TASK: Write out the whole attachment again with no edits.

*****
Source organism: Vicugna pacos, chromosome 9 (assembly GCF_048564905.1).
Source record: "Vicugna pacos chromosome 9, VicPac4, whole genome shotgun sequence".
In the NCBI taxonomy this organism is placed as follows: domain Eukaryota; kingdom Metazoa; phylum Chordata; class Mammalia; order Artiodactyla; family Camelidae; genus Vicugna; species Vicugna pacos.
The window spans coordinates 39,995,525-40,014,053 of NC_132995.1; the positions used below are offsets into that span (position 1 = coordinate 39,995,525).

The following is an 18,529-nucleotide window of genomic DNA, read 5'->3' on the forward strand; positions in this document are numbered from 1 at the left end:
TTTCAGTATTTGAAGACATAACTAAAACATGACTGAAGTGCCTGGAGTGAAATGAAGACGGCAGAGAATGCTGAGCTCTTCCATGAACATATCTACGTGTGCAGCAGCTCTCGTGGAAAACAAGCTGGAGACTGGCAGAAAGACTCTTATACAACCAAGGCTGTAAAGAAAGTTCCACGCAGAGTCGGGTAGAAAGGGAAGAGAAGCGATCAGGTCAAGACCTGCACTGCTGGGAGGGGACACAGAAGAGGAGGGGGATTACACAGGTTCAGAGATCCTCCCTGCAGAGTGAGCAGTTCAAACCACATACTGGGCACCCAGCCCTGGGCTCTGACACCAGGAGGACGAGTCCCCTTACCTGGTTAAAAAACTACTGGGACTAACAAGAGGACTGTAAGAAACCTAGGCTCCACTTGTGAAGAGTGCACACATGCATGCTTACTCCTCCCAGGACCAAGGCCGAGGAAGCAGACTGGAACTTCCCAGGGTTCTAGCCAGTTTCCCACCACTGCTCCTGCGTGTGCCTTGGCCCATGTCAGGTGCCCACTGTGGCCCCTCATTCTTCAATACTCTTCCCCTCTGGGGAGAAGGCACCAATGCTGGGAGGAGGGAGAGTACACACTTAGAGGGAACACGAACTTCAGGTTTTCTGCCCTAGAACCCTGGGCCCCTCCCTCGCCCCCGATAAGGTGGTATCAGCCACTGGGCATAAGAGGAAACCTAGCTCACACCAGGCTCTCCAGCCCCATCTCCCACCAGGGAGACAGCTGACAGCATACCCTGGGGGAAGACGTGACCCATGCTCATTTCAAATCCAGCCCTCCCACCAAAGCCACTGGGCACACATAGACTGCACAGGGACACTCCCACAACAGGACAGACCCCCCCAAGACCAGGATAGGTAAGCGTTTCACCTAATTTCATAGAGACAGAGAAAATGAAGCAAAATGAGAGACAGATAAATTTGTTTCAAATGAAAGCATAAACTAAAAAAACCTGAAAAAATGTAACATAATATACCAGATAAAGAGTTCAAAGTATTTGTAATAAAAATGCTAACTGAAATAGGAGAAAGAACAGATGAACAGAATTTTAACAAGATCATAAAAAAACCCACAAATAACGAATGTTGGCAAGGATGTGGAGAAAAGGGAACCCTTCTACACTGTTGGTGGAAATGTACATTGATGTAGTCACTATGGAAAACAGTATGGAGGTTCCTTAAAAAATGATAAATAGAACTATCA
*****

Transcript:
Source organism: Vicugna pacos, chromosome 9 (assembly GCF_048564905.1).
Source record: "Vicugna pacos chromosome 9, VicPac4, whole genome shotgun sequence".
In the NCBI taxonomy this organism is placed as follows: domain Eukaryota; kingdom Metazoa; phylum Chordata; class Mammalia; order Artiodactyla; family Camelidae; genus Vicugna; species Vicugna pacos.
The window spans coordinates 39,995,525-40,014,053 of NC_132995.1; the positions used below are offsets into that span (position 1 = coordinate 39,995,525).

The following is an 18,529-nucleotide window of genomic DNA, read 5'->3' on the forward strand; positions in this document are numbered from 1 at the left end:
TTTCAGTATTTGAAGACATAACTAAAACATGACTGAAGTGCCTGGAGTGAAATGAAGACGGCAGAGAATGCTGAGCTCTTCCATGAACATATCTACGTGTGCAGCAGCTCTCGTGGAAAACAAGCTGGAGACTGGCAGAAAGACTCTTATACAACCAAGGCTGTAAAGAAAGTTCCACGCAGAGTCGGGTAGAAAGGGAAGAGAAGCGATCAGGTCAAGACCTGCACTGCTGGGAGGGGACACAGAAGAGGAGGGGGATTACACAGGTTCAGAGATCCTCCCTGCAGAGTGAGCAGTTCAAACCACATACTGGGCACCCAGCCCTGGGCTCTGACACCAGGAGGACGAGTCCCCTTACCTGGTTAAAAAACTACTGGGACTAACAAGAGGACTGTAAGAAACCTAGGCTCCACTTGTGAAGAGTGCACACATGCATGCTTACTCCTCCCAGGACCAAGGCCGAGGAAGCAGACTGGAACTTCCCAGGGTTCTAGCCAGTTTCCCACCACTGCTCCTGCGTGTGCCTTGGCCCATGTCAGGTGCCCACTGTGGCCCCTCATTCTTCAATACTCTTCCCCTCTGGGGAGAAGGCACCAATGCTGGGAGGAGGGAGAGTACACACTTAGAGGGAACACGAACTTCAGGTTTTCTGCCCTAGAACCCTGGGCCCCTCCCTCGCCCCCGATAAGGTGGTATCAGCCACTGGGCATAAGAGGAAACCTAGCTCACACCAGGCTCTCCAGCCCCATCTCCCACCAGGGAGACAGCTGACAGCATACCCTGGGGGAAGACGTGACCCATGCTCATTTCAAATCCAGCCCTCCCACCAAAGCCACTGGGCACACATAGACTGCACAGGGACACTCCCACAACAGGACAGACCCCCCCAAGACCAGGATAGGTAAGCGTTTCACCTAATTTCATAGAGACAGAGAAAATGAAGCAAAATGAGAGACAGATAAATTTGTTTCAAATGAAAGCATAAACTAAAAAAACCTGAAAAAATGTAACATAATATACCAGATAAAGAGTTCAAAGTATTTGTAATAAAAATGCTAACTGAAATAGGAGAAAGAACAGATGAACAGAATTTTAACAAGATCATAAAAAAACCCACAAATAACGAATGTTGGCAAGGATGTGGAGAAAAGGGAACCCTTCTACACTGTTGGTGGAAATGTACATTGATGTAGTCACTATGGAAAACAGTATGGAGGTTCCTTAAAAAATGATAAATAGAACTATCA